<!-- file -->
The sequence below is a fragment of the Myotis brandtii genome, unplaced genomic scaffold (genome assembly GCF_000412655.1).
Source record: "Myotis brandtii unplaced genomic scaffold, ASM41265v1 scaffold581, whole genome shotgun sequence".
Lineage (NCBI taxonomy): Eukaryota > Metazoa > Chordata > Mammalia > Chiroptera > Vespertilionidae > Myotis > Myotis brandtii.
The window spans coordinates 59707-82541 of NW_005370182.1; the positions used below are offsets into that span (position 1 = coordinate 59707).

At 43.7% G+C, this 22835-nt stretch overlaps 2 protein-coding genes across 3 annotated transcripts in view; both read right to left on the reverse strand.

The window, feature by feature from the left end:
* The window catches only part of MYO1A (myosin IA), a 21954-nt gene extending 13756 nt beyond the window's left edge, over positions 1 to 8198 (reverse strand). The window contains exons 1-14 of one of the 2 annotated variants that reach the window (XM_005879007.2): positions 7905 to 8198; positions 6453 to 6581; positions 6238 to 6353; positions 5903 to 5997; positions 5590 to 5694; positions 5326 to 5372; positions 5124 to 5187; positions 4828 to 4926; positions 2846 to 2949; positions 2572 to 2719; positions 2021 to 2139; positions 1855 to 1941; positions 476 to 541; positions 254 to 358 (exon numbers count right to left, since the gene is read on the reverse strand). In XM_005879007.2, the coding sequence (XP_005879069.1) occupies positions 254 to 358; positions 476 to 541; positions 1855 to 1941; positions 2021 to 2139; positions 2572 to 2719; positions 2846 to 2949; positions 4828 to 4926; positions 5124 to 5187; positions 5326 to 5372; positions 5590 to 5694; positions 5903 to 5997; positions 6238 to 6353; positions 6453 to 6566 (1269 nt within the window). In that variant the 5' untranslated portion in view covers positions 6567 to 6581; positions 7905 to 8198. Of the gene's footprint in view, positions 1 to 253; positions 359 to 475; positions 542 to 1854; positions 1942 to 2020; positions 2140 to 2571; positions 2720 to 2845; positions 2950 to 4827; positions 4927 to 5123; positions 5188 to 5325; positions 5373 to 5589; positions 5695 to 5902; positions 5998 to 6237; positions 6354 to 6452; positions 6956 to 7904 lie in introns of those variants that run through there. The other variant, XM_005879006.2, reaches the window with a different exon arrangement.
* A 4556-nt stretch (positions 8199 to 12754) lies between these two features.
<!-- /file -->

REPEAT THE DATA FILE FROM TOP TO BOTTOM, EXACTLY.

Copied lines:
The sequence below is a fragment of the Myotis brandtii genome, unplaced genomic scaffold (genome assembly GCF_000412655.1).
Source record: "Myotis brandtii unplaced genomic scaffold, ASM41265v1 scaffold581, whole genome shotgun sequence".
Lineage (NCBI taxonomy): Eukaryota > Metazoa > Chordata > Mammalia > Chiroptera > Vespertilionidae > Myotis > Myotis brandtii.
The window spans coordinates 59707-82541 of NW_005370182.1; the positions used below are offsets into that span (position 1 = coordinate 59707).

At 43.7% G+C, this 22835-nt stretch overlaps 2 protein-coding genes across 3 annotated transcripts in view; both read right to left on the reverse strand.

The window, feature by feature from the left end:
* The window catches only part of MYO1A (myosin IA), a 21954-nt gene extending 13756 nt beyond the window's left edge, over positions 1 to 8198 (reverse strand). The window contains exons 1-14 of one of the 2 annotated variants that reach the window (XM_005879007.2): positions 7905 to 8198; positions 6453 to 6581; positions 6238 to 6353; positions 5903 to 5997; positions 5590 to 5694; positions 5326 to 5372; positions 5124 to 5187; positions 4828 to 4926; positions 2846 to 2949; positions 2572 to 2719; positions 2021 to 2139; positions 1855 to 1941; positions 476 to 541; positions 254 to 358 (exon numbers count right to left, since the gene is read on the reverse strand). In XM_005879007.2, the coding sequence (XP_005879069.1) occupies positions 254 to 358; positions 476 to 541; positions 1855 to 1941; positions 2021 to 2139; positions 2572 to 2719; positions 2846 to 2949; positions 4828 to 4926; positions 5124 to 5187; positions 5326 to 5372; positions 5590 to 5694; positions 5903 to 5997; positions 6238 to 6353; positions 6453 to 6566 (1269 nt within the window). In that variant the 5' untranslated portion in view covers positions 6567 to 6581; positions 7905 to 8198. Of the gene's footprint in view, positions 1 to 253; positions 359 to 475; positions 542 to 1854; positions 1942 to 2020; positions 2140 to 2571; positions 2720 to 2845; positions 2950 to 4827; positions 4927 to 5123; positions 5188 to 5325; positions 5373 to 5589; positions 5695 to 5902; positions 5998 to 6237; positions 6354 to 6452; positions 6956 to 7904 lie in introns of those variants that run through there. The other variant, XM_005879006.2, reaches the window with a different exon arrangement.
* A 4556-nt stretch (positions 8199 to 12754) lies between these two features.